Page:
Backstage Pass divulges more true stories of the rock legend’s relationships, hardships, and wild nights, contains intimate four-color never-before-seen photos from Paul’s personal collection, and offers surprising lessons on the discipline and hard work that have made him one of the healthiest and most successful rock n’ roll frontmen in history—and a model superstar for the modern age.
This is the book for fans who love living large, but also want to kick ass at everyday life. From doing shots at the bar to enjoying a glass of red on the patio, Paul shows you how you can rock n’ roll all night and party every day—without missing a beat or looking like you do.
Athlete. Activist. Champion. Ambassador. Icon. Father. The Greatest. Gatorade Pitchman. Muhammad Ali is all these things.
His daughter, Hana Ali, captures the legendary heavyweight boxing champion, Olympic Gold medalist, activist and philanthropist as never before in At Home with Muhammad Ali: A Memoir of Love, Loss, and Forgiveness (Amistad, $25.99), a candid and intimate family memoir, based on personal recordings he kept throughout his adult life.
Hana illuminates this momentous figure as only a daughter can. As Ali approached the end of his astonishing boxing career, he embraced a new purpose and role, turning his focus to his family and friends. In that role, he took center stage as an ambassador for peace and friendship.|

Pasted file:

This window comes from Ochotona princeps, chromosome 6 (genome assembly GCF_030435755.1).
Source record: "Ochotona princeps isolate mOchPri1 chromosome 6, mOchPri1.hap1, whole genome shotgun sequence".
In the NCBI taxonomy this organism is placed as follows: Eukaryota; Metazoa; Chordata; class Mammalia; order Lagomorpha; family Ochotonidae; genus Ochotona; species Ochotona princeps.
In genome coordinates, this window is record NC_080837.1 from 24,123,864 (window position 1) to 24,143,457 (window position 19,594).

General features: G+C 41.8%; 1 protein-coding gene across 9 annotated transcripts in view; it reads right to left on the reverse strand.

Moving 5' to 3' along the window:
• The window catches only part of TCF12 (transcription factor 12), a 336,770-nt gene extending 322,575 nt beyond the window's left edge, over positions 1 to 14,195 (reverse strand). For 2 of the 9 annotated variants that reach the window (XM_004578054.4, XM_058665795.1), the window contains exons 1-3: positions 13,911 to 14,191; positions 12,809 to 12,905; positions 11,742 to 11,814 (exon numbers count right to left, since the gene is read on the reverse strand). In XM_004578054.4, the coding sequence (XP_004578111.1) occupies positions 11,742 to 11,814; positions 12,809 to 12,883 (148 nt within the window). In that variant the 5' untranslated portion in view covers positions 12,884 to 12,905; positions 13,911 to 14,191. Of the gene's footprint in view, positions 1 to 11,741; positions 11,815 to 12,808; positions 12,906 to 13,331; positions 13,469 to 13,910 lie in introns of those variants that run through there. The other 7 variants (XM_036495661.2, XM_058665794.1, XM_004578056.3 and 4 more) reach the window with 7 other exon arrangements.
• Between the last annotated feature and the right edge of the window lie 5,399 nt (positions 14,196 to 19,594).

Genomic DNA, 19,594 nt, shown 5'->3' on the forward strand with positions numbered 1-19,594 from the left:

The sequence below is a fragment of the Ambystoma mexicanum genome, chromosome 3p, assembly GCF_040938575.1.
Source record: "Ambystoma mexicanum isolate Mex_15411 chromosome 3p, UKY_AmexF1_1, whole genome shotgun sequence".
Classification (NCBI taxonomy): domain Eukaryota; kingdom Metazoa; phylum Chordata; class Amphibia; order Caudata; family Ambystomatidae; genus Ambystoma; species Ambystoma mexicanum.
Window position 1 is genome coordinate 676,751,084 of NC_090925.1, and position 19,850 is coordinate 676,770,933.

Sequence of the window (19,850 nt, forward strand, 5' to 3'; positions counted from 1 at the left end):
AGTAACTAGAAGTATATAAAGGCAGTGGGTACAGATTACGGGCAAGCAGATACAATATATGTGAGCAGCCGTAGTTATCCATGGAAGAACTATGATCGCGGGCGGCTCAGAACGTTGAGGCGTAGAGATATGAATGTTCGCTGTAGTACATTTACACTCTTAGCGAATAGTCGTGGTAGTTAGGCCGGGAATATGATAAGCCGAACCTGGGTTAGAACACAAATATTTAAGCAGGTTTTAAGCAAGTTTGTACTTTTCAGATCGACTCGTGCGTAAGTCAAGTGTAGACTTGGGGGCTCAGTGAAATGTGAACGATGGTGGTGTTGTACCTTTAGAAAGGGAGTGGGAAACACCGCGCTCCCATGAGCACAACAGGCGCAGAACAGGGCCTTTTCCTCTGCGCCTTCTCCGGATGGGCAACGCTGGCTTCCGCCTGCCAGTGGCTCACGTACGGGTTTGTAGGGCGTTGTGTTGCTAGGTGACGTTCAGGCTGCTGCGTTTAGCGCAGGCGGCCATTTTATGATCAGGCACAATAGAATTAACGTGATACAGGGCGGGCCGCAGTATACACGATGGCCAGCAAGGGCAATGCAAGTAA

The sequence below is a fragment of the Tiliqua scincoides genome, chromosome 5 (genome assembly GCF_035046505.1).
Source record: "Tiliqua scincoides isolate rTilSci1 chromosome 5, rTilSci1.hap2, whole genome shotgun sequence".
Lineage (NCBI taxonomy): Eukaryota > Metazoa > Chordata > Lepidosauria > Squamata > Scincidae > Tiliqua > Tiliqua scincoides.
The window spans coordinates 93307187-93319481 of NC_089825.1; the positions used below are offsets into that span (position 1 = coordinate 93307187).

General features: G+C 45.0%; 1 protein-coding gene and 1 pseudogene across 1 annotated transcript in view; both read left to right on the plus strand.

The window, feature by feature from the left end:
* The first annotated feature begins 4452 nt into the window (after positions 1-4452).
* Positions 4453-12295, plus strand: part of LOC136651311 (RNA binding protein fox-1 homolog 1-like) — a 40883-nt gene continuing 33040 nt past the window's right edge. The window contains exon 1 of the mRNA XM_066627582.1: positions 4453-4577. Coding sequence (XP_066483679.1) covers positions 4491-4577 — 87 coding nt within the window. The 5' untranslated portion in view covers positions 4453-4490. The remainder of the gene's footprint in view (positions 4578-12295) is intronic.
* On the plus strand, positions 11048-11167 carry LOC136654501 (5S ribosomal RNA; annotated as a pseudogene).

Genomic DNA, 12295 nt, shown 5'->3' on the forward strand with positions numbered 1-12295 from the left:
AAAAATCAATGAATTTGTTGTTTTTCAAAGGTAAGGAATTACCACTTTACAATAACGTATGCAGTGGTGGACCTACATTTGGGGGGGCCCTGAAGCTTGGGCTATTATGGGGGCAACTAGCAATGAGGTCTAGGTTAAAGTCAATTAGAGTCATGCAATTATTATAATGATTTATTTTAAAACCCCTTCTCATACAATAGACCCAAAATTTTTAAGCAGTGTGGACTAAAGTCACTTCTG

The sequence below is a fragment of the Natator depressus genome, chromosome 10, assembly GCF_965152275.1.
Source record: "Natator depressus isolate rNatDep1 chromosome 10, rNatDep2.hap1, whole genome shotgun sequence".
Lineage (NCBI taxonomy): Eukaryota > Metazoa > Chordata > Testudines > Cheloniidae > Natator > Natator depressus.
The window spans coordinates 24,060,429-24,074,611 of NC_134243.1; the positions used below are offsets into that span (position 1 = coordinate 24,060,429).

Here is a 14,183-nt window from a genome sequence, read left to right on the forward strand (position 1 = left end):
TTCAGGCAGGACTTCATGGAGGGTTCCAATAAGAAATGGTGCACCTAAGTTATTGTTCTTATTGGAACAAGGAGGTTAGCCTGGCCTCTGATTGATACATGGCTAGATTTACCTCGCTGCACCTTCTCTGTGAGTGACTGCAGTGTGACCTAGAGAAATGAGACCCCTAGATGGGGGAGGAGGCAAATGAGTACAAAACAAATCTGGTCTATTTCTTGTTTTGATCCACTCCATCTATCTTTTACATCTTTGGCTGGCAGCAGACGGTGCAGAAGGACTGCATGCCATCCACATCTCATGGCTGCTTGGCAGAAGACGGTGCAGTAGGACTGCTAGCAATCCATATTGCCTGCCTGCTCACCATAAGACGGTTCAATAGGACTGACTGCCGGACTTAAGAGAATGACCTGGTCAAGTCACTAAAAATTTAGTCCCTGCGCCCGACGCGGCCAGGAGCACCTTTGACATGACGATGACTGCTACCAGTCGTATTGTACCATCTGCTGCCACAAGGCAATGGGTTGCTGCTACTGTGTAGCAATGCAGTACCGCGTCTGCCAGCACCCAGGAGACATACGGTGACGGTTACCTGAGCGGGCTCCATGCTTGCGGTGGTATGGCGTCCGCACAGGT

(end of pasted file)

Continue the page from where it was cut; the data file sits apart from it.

Dedication to preserving his family’s unique history, Ali began recording a series of audio diaries in the ’70s, which his daughter later inherited. Through these private tapes, as well as personal journals, love letters, cherished memories, and many never-before-seen photographs, she reveals a complex man devoted to keeping all nine of his children united, and to helping others.
Hana Gives us a privileged glimpse inside the Ali home, sharing the everyday adventures her family experienced—all so “normal,” with visitors such as Clint Eastwood and John Travolta dropping by. She shares the joy and laughter, the hardship and pain, and, most importantly, the dedication and love that has bonded them.
“It’s been said that my father is one of the most written-bout people in the world,” Hana writes. “As the chronicles continue to grow, the deepest and most essential, essence of his spirit is still largely unknown.” A moving and poignant love letter from a daughter to a father. At Home with Muhammad Ali is the untold story of Ali’s family legacy—a gift both eternal and priceless.
There isn’t anything worse than being in the doghouse. I didn’t have the catch to catch up with Dave Barry’s delightfully witty and warm and damn funny Lessons From Lucy: The Simple Joys of an Old, Happy Dog, his latest gem from Simon & Schuster ($26).
The book was all set and ready to be published October 2018, but when a medical crisis upended the Barry family, the book was postponed so they could deal with this unforeseen challenge. In the final version—the one you must pick up now—Dave has included an additional chapter about that crisis.